That NLDS finale alone will be something they can draw on for the rest of their careers, much like Game 7 of the 2016 World Series.

The Cubs' lineup needs more.

Epstein's front office has invested so much in young hitting over the last few years, but this was not a banner month for those guys.

Bryzzo Souvenir Co. had a particularly rough showing, with Kris Bryant's only postseason homer coming when his team was already down 9-0 in an elimination game against the Dodgers.

Anthony Rizzo yelled "RESPECT ME!" after a bloop basehit against the Nationals in Game 3 of the NLDS and went hitless in his next 16 at-bats right after that.

And when Bryzzo doesn't hit, this lineup looks a whole lot different. That same thing can be said about any team in baseball if you take the two best hitters out of the equation, but given the youth of the Cubs offense, they needed their MVP candidates.

But this October also proved how necessary a leadoff hitter is for the team, shining even more light on the absence of Dexter Fowler.

Ben Zobrist had a forgettable 2017 season from start to finish and wound up hitless in the NLCS and with just a .160 batting average this postseason. This is a guy who spent all of last October protecting Bryzzo in the lineup and winning World Series MVP honors.

The Cubs struck out 105 times in 10 postseason games while hitting just nine homers (most of which were of the solo variety). 

The offense's undoing also put more pressure on the pitching staff — and bullpen in general — all postseason.

The Cubs lineup may look a bit different in 2018 with guys like Albert Almora Jr. and Ian Happ possibly playing more.

But Zobrist is still under contract and will be 37. Jason Heyward (and his .108 postseason batting average in a Cubs uniform) hasn't provided the offensive production in October the Cubs hoped for when they inked him to a $184 million deal (though he gives one hell of a speech and is a great presence in the clubhouse and in the outfield).

It'll be interesting to see what the Cubs do to address the leadoff position this winter, but other than that, almost the entire crew will be back.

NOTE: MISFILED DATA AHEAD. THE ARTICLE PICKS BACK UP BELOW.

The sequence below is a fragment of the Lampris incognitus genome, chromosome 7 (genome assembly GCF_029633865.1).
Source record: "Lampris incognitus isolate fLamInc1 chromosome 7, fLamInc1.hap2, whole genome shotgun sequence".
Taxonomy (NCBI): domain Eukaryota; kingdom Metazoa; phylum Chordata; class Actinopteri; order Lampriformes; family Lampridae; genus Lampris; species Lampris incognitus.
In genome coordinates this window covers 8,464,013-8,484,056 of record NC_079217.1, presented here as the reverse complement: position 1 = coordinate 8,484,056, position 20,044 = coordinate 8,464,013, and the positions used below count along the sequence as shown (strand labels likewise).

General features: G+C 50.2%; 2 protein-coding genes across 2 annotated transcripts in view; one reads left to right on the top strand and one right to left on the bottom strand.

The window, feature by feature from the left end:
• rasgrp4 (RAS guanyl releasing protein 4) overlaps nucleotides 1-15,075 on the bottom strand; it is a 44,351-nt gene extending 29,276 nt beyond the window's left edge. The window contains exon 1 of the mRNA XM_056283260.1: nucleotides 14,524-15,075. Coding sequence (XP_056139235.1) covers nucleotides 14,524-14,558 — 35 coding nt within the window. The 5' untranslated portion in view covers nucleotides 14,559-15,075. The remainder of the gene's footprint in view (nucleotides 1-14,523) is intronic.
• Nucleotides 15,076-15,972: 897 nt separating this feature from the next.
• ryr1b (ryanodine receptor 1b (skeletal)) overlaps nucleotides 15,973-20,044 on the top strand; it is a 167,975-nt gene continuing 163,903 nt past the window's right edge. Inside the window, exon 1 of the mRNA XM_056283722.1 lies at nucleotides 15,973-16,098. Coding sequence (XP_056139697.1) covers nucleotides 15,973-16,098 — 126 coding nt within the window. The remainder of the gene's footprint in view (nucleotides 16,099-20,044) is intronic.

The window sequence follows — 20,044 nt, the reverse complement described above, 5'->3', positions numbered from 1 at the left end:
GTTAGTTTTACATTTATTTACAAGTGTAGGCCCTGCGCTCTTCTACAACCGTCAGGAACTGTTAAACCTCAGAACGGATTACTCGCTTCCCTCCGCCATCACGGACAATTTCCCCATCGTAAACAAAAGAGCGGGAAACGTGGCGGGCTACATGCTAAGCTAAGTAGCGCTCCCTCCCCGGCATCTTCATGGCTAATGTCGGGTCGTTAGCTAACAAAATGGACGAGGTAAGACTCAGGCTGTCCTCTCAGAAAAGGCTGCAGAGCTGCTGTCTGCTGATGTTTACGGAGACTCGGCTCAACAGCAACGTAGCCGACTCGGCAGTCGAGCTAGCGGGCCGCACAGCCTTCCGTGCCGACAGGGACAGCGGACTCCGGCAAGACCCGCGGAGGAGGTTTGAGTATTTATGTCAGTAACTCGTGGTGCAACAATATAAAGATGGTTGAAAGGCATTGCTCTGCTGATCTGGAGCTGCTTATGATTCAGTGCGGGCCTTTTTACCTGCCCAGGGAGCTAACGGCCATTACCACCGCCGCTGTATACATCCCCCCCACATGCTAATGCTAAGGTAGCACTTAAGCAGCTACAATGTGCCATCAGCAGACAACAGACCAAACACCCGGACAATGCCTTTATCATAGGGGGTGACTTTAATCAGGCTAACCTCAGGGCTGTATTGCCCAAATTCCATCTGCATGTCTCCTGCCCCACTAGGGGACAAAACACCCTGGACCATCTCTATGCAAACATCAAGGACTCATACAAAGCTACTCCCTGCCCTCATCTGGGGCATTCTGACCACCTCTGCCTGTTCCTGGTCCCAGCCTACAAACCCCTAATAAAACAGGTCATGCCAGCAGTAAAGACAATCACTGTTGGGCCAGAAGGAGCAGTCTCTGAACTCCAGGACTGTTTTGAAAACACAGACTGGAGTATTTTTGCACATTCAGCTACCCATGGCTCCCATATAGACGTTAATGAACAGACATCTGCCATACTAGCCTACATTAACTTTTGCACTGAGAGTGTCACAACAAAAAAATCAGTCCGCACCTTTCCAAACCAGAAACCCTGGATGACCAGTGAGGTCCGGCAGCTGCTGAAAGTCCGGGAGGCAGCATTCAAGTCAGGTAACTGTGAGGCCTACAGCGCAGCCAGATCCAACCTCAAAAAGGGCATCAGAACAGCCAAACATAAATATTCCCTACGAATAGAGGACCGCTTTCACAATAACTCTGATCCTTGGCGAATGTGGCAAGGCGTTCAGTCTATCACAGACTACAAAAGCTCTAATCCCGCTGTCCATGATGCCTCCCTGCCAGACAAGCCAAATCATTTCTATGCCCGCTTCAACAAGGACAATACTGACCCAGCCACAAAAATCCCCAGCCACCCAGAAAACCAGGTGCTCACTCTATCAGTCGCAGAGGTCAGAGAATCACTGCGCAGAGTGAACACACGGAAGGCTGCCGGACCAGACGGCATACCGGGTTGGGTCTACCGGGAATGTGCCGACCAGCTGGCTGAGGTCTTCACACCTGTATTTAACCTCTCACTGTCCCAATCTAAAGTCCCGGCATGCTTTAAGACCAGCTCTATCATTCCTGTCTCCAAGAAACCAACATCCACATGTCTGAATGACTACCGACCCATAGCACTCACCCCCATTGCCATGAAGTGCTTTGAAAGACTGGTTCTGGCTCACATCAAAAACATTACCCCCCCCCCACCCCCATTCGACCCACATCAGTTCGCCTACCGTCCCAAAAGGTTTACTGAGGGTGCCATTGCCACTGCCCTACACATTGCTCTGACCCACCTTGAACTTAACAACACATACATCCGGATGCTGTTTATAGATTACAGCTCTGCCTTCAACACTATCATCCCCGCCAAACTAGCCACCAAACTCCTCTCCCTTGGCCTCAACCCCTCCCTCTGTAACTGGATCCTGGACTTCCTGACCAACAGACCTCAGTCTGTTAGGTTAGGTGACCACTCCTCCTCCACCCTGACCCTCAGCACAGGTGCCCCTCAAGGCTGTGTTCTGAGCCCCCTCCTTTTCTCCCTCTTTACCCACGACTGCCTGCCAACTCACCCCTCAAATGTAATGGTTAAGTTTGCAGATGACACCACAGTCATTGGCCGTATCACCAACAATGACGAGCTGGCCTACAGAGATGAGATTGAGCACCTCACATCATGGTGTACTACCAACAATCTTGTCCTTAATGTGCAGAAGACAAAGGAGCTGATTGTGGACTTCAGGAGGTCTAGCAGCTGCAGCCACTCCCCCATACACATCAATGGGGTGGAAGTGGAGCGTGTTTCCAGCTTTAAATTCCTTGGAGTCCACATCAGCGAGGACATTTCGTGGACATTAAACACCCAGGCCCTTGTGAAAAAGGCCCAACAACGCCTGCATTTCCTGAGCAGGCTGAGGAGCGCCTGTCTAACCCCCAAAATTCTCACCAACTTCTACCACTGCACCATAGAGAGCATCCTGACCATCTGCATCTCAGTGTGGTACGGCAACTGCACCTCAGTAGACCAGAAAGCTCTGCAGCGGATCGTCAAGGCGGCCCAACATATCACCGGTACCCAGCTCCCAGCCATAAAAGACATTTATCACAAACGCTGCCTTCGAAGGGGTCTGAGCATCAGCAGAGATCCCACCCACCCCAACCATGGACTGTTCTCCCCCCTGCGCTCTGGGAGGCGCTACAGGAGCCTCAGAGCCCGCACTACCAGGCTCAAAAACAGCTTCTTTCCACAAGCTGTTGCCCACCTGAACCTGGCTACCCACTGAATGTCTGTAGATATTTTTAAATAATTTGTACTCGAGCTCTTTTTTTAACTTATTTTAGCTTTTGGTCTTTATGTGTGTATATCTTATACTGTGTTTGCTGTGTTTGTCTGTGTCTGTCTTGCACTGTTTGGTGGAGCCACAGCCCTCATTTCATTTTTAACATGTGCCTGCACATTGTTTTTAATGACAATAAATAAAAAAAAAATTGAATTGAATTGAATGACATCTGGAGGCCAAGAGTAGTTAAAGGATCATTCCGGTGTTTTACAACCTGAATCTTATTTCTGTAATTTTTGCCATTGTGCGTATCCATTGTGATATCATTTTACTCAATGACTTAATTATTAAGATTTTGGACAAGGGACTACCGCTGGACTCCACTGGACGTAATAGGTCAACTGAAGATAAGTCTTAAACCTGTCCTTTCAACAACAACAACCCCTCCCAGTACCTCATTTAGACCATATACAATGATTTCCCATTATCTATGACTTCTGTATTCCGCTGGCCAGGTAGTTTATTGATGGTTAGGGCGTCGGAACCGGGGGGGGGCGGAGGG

And keep in mind: This is a small sample size that just so happened to come at the wrong time for the Cubs. There's also the fact they went up against elite pitcher after elite pitcher this October, but such is life in the postseason.

Last fall was filled with clutch, timely hits from guys like Addison Russell, Javy Baez and Willson Contreras and all three of those guys didn't have the same impact this year.

This truly is the golden era of Cubs baseball.

Len Kasper summed up this season perfectly as the calendar flipped to October:

It really is a great time to be a Cubs fan, even if they aren't getting a shot to take home a second straight championship.

All the postseason statistical leaders in franchise history play on this team right now.


—The top five spots on the most RBI in Cubs postseason history are Addison Russell, Anthony Rizzo, Kris Bryant, Javy Baez and Kyle Schwarber.

—Jake Arrieta has the most wins (5) in Cubs postseason history.

—Arrieta, Jon Lester and Kyle Hendricks are 1-2-3 in Cubs postseason strikeout history.

—Bryant and Rizzo lead the franchise in postseason hits while Baez is tied for fourth.

After so many years of losing, this team not only ended the 108-year title drought but also made it to the NLCS for three straight seasons. That's a remarkable stretch of success that doesn't figure to end anytime soon with how much of the core is back for 2018 and beyond.

If you told Cubs fans five years ago they would be one of the last four teams left alive in Major League Baseball for three straight seasons and have a World Series championship in that span, every single fan would sell their soul for that chance.

Regardless of how it ended, the 2017 Cubs season was an overwhelming, smashing success.